The Cottage Smallholder

stumbling self sufficiency in a small space

Pumpkin jam recipe


Photo: Pumpkin jam

Photo: Pumpkin jam

Sweet, tangy with a good ginger fizz, I’m delighted with this recipe. It uses the type of pumpkin grown for carving rather than eating. So you can make your pumpkin Jack O’ lantern and then recycle the pumpkin flesh into jam. Perfect for spreading on toast on a cold winter morning or hot jam tarts for a bonfire night party or even dressing a special steamed sponge pudding.

To be quite honest with you, the flesh of a carving type pumpkin is pretty neutral tasting but it does infuse flavours very well and gives the jam a good texture. Oded Schwartz has a great recipe for pumpkin marmalade in his book Preserving and I took that as my starting point. Combining the pumpkin with orange and lemon juice and a decent wedge of finely chopped fresh ginger. I went on to add ground ginger, cinnamon and finally the juice of a small lime. The last ingredient seemed to bring all the flavours together and produce a great tasting jam.

There’s no need to test for setting point with this recipe. The jam is ready when a wooden spoon pulled across the pan reveals the base of the pan cleanly.

Pumpkin jam recipe


1.5 kilo pumpkin. (Peeled, deseeded and grated – I used the Magimix for the grating)
300g of lemons (the zest and the juice)
200g of  juicing oranges (just the juice)
1 small lime (just the juice)
1 litre of water
100g of fresh ginger (peeled and sliced into fine strips)
1 level tsp of ground ginger – or more to taste
Half a tsp of ground cinnamon
800g of white granulated cane sugar


In a large heavy bottomed saucepan or Maslin pan, put in all the ingredients except the sugar.
Bring to the boil and simmer until the pumpkin and ginger has softened. Add the sugar and stir constantly until you are certain that it has dissolved completely. At this stage you can add a little more ginger and/or cinnamon to taste.
Bring to the boil and simmer rapidly (on a scale of 1-9 my ring was set to 8 ) stirring every now and then. The jam will gradually reduce and thicken (mine took about an hour). 
The jam is ready when a wooden spoon pulled across the pan reveals the base of the pan cleanly.

This recipe made 4 x 450g  jars and 3 small jars (like the round one in the photo). To make the pumpkin jam last longer pour into jars with pop down seals and hot water bath for 20 – 30 mins.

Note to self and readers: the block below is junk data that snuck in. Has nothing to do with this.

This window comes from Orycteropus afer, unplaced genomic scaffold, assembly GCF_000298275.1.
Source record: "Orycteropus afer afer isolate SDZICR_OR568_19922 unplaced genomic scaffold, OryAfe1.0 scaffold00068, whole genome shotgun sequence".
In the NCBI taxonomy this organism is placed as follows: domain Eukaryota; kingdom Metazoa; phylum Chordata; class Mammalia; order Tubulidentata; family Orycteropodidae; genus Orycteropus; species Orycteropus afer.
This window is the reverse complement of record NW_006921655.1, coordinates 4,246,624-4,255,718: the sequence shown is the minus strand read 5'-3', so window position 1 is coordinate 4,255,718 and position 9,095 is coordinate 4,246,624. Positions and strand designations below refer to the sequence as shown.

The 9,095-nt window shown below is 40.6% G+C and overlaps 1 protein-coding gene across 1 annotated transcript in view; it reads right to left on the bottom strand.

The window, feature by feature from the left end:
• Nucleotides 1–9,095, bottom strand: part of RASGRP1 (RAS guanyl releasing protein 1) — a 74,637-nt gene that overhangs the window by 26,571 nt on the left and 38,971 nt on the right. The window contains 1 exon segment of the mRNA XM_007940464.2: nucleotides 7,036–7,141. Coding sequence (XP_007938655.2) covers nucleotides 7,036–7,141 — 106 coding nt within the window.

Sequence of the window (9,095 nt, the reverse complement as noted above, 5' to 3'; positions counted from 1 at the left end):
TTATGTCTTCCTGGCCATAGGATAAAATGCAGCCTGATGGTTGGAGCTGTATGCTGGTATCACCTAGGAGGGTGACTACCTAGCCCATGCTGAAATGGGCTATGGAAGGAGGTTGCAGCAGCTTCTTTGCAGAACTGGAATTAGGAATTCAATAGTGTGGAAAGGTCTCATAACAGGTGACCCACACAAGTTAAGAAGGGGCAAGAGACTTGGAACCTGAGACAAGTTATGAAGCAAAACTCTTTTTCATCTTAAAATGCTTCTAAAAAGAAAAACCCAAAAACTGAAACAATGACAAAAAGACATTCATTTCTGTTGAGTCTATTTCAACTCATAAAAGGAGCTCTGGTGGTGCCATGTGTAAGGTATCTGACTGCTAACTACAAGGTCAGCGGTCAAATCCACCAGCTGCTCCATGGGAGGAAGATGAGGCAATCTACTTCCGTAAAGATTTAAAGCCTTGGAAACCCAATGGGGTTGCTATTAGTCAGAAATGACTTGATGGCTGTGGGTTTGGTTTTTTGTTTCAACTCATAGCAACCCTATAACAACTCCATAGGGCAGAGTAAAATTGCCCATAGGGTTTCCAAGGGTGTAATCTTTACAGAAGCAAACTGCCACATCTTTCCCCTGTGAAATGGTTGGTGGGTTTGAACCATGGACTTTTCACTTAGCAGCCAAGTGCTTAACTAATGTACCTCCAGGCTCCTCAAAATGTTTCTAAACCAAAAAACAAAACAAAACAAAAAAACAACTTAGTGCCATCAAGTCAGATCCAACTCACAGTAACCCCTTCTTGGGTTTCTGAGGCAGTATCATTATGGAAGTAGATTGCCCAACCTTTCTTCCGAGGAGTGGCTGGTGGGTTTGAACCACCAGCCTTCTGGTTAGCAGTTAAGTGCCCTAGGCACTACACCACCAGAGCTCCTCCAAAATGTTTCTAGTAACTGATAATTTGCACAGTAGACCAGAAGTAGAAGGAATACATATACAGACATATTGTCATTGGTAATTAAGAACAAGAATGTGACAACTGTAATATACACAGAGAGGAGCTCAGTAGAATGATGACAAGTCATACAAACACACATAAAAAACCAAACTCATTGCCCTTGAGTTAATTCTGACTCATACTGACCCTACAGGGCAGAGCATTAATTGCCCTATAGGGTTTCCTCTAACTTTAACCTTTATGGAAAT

Leave a reply


  1. Just made Ur pumpkin jam … It is scrummy!!! First time I’ve made jam like this… Thank u so much for sharing recipe!!! I have used the whole pumpkin .. roasted the seeds (yum) and made the jam (yum yum) and the hens got the rest !!!

  2. I saw the original post you were talking about but read your comment and wanted to try yours. Everyone says you can’t can pumpkin but my Mother always did. Did you water bath or not? Thank you!!

  3. Hi I have not made this yet, as I am looking for a recipe that can be kept on the shelf. I noticed that you have not put the storing instructions. If I hot bath it, can I keep it on the shelf and for how long?
    Thanks Mary

    • Bushman AOD

      I’ve made jams for the last 5 years and I don’t hot bath, instead I stick them fresh from washing into an oven set to 160 degrees Celsius for 10 mins, I then pull each jar out as needed from the still hot oven. I have jam last up until now that are still yet to be opened so going on 6 years, from the outside they look fine, I did open some 5 year jam a few months ago and they were superb.
      Online, most people will say 1 year due to either health laws or to cover themselves.

  4. Augusta

    First time I’ve ever left a comment but this was so good I had to! I used tart mandarins instead of oranges and it came out tasting like Seville marmalade.

  5. Caroline

    I found the lemon & orange quoted in grams confusing so I referred back to the Oded Schwartz recipe I found on another website & used 3 lemons & 2 oranges. Very pleased with the result.

  6. Anna @ Camera & Clementine

    Hi! I love your recipe, and have made a batch a couple of month ago now, very tasty. Then I made a new version 🙂 and I posted about it on my blog, and linked to your original recipe. You can see it here if interested

Leave a Reply

Your email address will not be published. Required fields are marked *

HTML tags are not allowed.

2,264,161 Spambots Blocked by Simple Comments

Copyright © 2006-2024 Cottage Smallholder      Our Privacy Policy      Advertise on Cottage Smallholder

Skip to toolbar